|Average height||23 ft.|
|Danger rating||Extreme threat|
The Toraton is a future descendant of the tortise. The toraton lives in the Bengal Swamp, which replaced the Bay of Bengal after East Africa collides with Southeast Asia.
Anatomy and appearanceEdit
The toraton is 23 feet (7 m) tall and weighs 120 tons. The toraton is the heaviest creature to walk the earth, if measured in terms of bulk and weight (growing even heaver than the dinosaurs), though the sauropod Argentinosaurus and other giant animals such as Paraceratherium like it rival the giant turtle in size. Although young toratons are small enough to be killed by swampus venom, the adults are too big to be harmed. In fact, a full grown toraton has no predators.
The skin of the Toraton is more rough and leathery than the scaly and baggy skin of a tortoise. They consume 1,300 pounds of vegetation a day. It requires less food than a mammal of the same size because of its ectothermic ancestry. They are noisy animals, producing very deep bellows which can be heard for miles across the swamp. The toraton cannot withdraw into its shell like the tortoise could, but its shell is used to protect and partially support its muscles. The toraton has evolved a digestive system that has a muscular stomach to grind its food, and a gut filled with bacteria to digest the rest of the vegetation. Its legs have moved directly underneath its body to support the tons of massive muscle on this enormous creature.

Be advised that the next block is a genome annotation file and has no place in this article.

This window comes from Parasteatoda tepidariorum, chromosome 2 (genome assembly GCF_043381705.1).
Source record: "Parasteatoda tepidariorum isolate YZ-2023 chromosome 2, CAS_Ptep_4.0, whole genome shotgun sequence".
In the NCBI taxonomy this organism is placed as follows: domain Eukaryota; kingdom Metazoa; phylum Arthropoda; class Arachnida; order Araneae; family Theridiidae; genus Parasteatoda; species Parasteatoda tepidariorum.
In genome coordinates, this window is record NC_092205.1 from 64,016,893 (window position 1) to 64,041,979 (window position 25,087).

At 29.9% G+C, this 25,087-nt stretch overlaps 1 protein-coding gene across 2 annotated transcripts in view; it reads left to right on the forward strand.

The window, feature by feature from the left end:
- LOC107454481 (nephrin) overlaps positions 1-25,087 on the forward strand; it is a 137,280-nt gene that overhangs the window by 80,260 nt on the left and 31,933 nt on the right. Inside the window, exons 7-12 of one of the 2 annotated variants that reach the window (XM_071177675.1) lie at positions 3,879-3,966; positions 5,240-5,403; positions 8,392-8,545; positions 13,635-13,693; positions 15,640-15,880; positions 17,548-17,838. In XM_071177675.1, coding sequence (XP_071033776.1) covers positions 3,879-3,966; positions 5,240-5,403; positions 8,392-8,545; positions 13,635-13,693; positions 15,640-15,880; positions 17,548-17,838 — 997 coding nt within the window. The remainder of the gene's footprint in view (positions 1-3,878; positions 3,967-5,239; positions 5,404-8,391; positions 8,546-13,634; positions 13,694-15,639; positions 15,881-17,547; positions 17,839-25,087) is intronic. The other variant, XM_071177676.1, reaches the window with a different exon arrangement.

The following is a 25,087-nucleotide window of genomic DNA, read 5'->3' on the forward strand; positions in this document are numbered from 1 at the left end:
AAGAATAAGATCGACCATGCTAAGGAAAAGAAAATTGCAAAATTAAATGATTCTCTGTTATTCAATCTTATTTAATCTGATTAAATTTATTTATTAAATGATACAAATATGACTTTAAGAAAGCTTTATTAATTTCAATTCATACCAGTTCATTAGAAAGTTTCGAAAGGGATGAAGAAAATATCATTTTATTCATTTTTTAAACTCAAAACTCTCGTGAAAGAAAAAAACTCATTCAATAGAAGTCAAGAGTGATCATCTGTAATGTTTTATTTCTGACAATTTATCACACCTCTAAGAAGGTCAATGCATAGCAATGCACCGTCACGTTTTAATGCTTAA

The toraton eats constantly. They mate back to back because they are so massive that if the male were to get onto the female she would be injured. She lays her two large eggs in a nest. She must help them crack their shells open. They are cared for 5 years by their parents. Capable of living for 120 years or more when an adult toraton feels death approaching, it will migrate to large toraton graveyards, where decomposing toratons produce enormous amounts of heat.